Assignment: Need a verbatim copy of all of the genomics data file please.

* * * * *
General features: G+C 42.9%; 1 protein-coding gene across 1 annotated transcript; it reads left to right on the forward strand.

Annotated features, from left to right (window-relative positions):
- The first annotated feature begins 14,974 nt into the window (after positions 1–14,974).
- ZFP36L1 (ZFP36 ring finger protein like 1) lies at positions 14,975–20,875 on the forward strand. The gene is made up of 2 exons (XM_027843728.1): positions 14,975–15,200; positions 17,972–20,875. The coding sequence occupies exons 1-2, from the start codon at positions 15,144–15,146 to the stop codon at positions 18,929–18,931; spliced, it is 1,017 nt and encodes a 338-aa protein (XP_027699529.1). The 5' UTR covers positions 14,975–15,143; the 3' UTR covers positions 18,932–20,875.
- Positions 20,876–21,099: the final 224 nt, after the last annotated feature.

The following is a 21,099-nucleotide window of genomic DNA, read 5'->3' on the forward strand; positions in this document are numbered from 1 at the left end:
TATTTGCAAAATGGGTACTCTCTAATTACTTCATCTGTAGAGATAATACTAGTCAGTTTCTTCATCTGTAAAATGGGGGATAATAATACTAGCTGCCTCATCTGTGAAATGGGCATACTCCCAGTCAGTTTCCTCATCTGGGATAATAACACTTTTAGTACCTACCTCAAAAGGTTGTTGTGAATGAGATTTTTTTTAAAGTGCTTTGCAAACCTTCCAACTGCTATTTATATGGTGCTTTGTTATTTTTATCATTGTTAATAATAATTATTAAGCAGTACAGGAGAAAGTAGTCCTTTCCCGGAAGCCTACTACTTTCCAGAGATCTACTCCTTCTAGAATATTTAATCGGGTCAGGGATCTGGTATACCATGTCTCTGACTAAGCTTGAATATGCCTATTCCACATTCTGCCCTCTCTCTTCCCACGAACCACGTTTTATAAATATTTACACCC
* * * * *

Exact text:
General features: G+C 42.9%; 1 protein-coding gene across 1 annotated transcript; it reads left to right on the forward strand.

Annotated features, from left to right (window-relative positions):
- The first annotated feature begins 14,974 nt into the window (after positions 1–14,974).
- ZFP36L1 (ZFP36 ring finger protein like 1) lies at positions 14,975–20,875 on the forward strand. The gene is made up of 2 exons (XM_027843728.1): positions 14,975–15,200; positions 17,972–20,875. The coding sequence occupies exons 1-2, from the start codon at positions 15,144–15,146 to the stop codon at positions 18,929–18,931; spliced, it is 1,017 nt and encodes a 338-aa protein (XP_027699529.1). The 5' UTR covers positions 14,975–15,143; the 3' UTR covers positions 18,932–20,875.
- Positions 20,876–21,099: the final 224 nt, after the last annotated feature.

The following is a 21,099-nucleotide window of genomic DNA, read 5'->3' on the forward strand; positions in this document are numbered from 1 at the left end:
TATTTGCAAAATGGGTACTCTCTAATTACTTCATCTGTAGAGATAATACTAGTCAGTTTCTTCATCTGTAAAATGGGGGATAATAATACTAGCTGCCTCATCTGTGAAATGGGCATACTCCCAGTCAGTTTCCTCATCTGGGATAATAACACTTTTAGTACCTACCTCAAAAGGTTGTTGTGAATGAGATTTTTTTTAAAGTGCTTTGCAAACCTTCCAACTGCTATTTATATGGTGCTTTGTTATTTTTATCATTGTTAATAATAATTATTAAGCAGTACAGGAGAAAGTAGTCCTTTCCCGGAAGCCTACTACTTTCCAGAGATCTACTCCTTCTAGAATATTTAATCGGGTCAGGGATCTGGTATACCATGTCTCTGACTAAGCTTGAATATGCCTATTCCACATTCTGCCCTCTCTCTTCCCACGAACCACGTTTTATAAATATTTACACCC